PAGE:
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Discussion Starter · #1 ·
I have a GT-541 on the way and am working on designs to be able to hit the ground running. I need to know a few things about creating art. I use Corel 13.

If a design has white in it how does the machine handle that? Ignore it, print a blank space or what?

What happens if you try to print a 10%, 15% black? Will that work and on what colors?

I was told all art needs to be in at least 300 x 300 dpi. I know the machine prints in 600 x 600 but am not sure what dpi to use for creating designs.

I am told all art needs to be done in RGB color. True?

Should I leave the designs as Corel files or convert to bitmaps before printing?

Thanks for any tips.
 

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If a design has white in it how does the machine handle that? Ignore it, print a blank space or what?
The GT-541 doesn't print white ink so any place that is white will be the "color" of the shirt.

What happens if you try to print a 10%, 15% black? Will that work and on what colors?
I don't understand this question. But here's a tip about printing on colored shirts. If the ink color is "DARKER" than the shirt color it should show up.

Also, you ABSOLUTELY "Can't" print on a black shirt. Forest green and Red will only show the "black" ink color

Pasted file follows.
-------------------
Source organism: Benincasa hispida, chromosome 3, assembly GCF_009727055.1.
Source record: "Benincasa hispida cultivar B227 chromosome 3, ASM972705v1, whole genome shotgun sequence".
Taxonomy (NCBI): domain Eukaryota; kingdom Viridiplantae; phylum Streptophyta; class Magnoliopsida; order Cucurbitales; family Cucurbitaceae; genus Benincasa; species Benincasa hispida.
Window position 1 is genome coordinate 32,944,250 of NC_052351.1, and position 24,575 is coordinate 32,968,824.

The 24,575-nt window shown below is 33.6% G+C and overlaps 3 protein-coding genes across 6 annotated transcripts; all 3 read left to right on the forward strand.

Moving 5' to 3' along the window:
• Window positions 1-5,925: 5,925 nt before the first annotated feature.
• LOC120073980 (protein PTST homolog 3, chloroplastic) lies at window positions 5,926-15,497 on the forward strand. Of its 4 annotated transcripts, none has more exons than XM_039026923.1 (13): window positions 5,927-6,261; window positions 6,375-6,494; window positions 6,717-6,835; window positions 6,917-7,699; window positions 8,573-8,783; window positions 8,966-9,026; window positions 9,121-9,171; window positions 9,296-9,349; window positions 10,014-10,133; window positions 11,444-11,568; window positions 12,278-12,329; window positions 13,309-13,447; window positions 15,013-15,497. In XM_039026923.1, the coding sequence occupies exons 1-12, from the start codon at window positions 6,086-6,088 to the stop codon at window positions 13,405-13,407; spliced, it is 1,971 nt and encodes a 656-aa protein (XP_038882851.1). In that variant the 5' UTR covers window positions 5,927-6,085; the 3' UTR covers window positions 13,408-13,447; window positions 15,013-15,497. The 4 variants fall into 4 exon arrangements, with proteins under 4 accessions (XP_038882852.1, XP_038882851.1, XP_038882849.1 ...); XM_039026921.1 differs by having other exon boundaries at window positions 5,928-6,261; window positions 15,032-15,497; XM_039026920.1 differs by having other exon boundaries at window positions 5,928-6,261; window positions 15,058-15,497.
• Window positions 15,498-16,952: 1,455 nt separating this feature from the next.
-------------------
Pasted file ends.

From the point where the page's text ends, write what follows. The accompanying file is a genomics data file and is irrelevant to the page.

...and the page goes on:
FYI: Shirt color affects the ink colors you print so if you try printing on a Dark shirt color "light ink colors" like yellow will not show up or be affect.

A suggestion given me when I first got my machine is to print the color pallet brother has on the machine on "EVERY POSSIBLE" color shirt you plan to offer. That way you can see what the ink will look like on that shirt and you can have those shirts as a example to show the customer.

I was told all art needs to be in at least 300 x 300 dpi. I know the machine prints in 600 x 600 but am not sure what dpi to use for creating designs.

I am told all art needs to be done in RGB color. True?
Its good to have high quality art but it can do 150 dpi files also. RGB format is recommended but some have printed in CMYK. What mode you print in will probably affect the printed look.

Should I leave the designs as Corel files or convert to bitmaps before printing?

Thanks for any tips.
You can print using any file format you like. I have printed from JPG, TIF, CDR, EPS, AI, you name it. As you get used to using your machine you will know what you feel most comfortable with. I usually used JPG but again I have printed using various formats.

Signed,
Angela H. aka Printchic
 

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sba55,

This web page should help explain to you the difference between a CMYK only print on colored garments and CMYK+White prints - Light v Dark Garments - MultiRIP GP dtg Print From RIP.

All dtg printers have the ability to print on 10% black or the other numbers you mentioned. This is just the opacity of the black ink. Think about it this way. If you desktop printer can print it... a dtg printer can do it.